My intention in the weeks ahead, is to present to you my book on chronic disease, Chronic Challenge: Living Well With A Chronic Disease, chapter by chapter. In order to write this comprehensive book on coping with what are termed the “invisible diseases”, I interviewed men and women across Canada suffering with chronic conditions. I covered Crohns Disease, Fibromyalgia, Lupus, Diabetes, heart condition, SAD, and Multiple Sclerosis. Most often, particularly in the early stages of their illness, it is not obvious they are sick. Yet, each day they fight through a variety of symptoms to go to work, raise their children and live as normally as possible. The people around them are not aware of their suffering, and often make harsh judgements, labelling them malingerers, lazy, poor time managers, irresponsible.
If you are one of those living with a chronic disease, you know the cost of keeping it to yourself and being labelled, and the effect of sharing your condition in hopes of a fairer approach from family members, care workers and the public. You probably feel you can’t win either way. And you still have the disease to cope with.
The wonderful people I interviewed had all lived with their condition for over fifteen years. They were undergoing remissions and relapses, living fully or fighting another bout. All of them had much to offer in the way of physical, mental and spiritual coping mechanisms. Their stories are uplifting and helpful. Whatever the disease, they had much in common. And whether you are diagnosed with a disease, or trying to understand it for someone you care about, their comments, advice, philosophies and strength will help you. I hope you will follow my entries over this next three months and find in these chapters a figurative hand out-held and waiting to offer support.
One cannot look at the patient, without looking at the people around the person with the disease. They too have much to cope with, whether family, friends or co-workers the disease causes change in their lives. In Chronic Ripple I offer up the comments and conclusions of these people whose lives are also affected by chronic disease. I hope you will gain comfort and good advice from my interviews with them.
WRITER FALLS MID SWING
I spent from January fourth to April 25 waiting to hear if High Ground will be accepted by my publisher. After a nudge, well, gentle shove – okay push – I finally received a response from her. It’s not the one I wanted. She is asking for changes before she offers a contract. Now, I’ve been here before, and as I started having misgivings and imagining a better way to write several parts of the book while I was waiting for her response, I believe her request has teeth. I just wish they weren’t biting into my ass…pirations!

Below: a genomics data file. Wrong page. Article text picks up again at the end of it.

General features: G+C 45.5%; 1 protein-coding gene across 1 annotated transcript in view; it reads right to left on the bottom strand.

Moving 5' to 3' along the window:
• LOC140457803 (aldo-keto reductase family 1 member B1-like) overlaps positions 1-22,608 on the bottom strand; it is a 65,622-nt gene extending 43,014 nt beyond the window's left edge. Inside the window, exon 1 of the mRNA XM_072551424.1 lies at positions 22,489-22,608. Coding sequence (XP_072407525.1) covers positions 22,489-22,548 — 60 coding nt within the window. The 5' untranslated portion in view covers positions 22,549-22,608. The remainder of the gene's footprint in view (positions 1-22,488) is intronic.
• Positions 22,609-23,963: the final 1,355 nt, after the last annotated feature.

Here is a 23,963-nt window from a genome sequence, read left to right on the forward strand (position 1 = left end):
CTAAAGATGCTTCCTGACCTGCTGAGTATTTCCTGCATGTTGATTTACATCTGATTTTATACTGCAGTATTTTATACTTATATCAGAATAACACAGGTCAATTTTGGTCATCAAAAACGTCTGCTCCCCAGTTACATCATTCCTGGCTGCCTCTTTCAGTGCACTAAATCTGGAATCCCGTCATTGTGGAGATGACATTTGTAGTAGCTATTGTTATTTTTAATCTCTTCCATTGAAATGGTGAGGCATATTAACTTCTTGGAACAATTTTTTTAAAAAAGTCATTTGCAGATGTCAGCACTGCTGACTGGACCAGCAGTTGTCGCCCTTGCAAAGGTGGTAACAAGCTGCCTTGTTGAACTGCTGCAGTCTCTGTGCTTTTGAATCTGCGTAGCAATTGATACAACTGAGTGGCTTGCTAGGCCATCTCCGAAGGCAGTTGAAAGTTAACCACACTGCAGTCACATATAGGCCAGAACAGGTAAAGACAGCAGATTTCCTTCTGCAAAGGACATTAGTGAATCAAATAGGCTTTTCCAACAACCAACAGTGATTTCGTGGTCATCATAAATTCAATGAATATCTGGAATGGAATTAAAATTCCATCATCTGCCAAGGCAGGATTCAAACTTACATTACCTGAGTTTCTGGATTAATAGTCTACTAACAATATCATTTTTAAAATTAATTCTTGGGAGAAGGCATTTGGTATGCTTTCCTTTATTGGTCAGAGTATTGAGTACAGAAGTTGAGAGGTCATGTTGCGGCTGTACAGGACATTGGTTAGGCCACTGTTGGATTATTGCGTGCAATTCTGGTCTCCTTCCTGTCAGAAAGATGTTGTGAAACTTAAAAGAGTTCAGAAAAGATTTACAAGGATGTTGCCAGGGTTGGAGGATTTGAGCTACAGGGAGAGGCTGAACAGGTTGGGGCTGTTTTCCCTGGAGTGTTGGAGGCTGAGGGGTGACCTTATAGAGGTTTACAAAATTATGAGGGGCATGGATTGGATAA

I’m used to making changes for editors. I welcome their constructive criticism, because I know they help me make my book better. So I’m good with re-working these areas. I’m not good with submitting a less than “my best” book. So here in lies the lesson. I knew in my gut High Ground didn’t feel quite right. I worried about not introducing the female protagonist till page eight, and said several times the fact that the suspense is based on computer programming slows the pace. So why did I submit?
Like a trapeze artist in full swing, I was caught up in the success of Climbing High and responding to my readers request for the next story in the series. I wanted to somersault High Ground safely into the hands of my editor. I kept the trapeze swinging, my momentum going and made the leap between blank page and finished product in haste. My decision did not turn out well. Instead of a beautifully executed double twist to my catcher, I missed the reaching hands and fell clumsily into the net.
If you’re expecting me to be still lying staring at the top of the tent, you’ve guessed wrong. After only a brief moment to reorient, I bounced up, flipped myself over the edge of the net to solid ground and I’m heading fast for the ladder. I’ll clasp my trapeze with determined hands and start swinging again, because I know High Ground will be a great book, if I focus on the details, listen to my gut, and only re-submit when I know I will wow the crowd with an attention grabbing fete.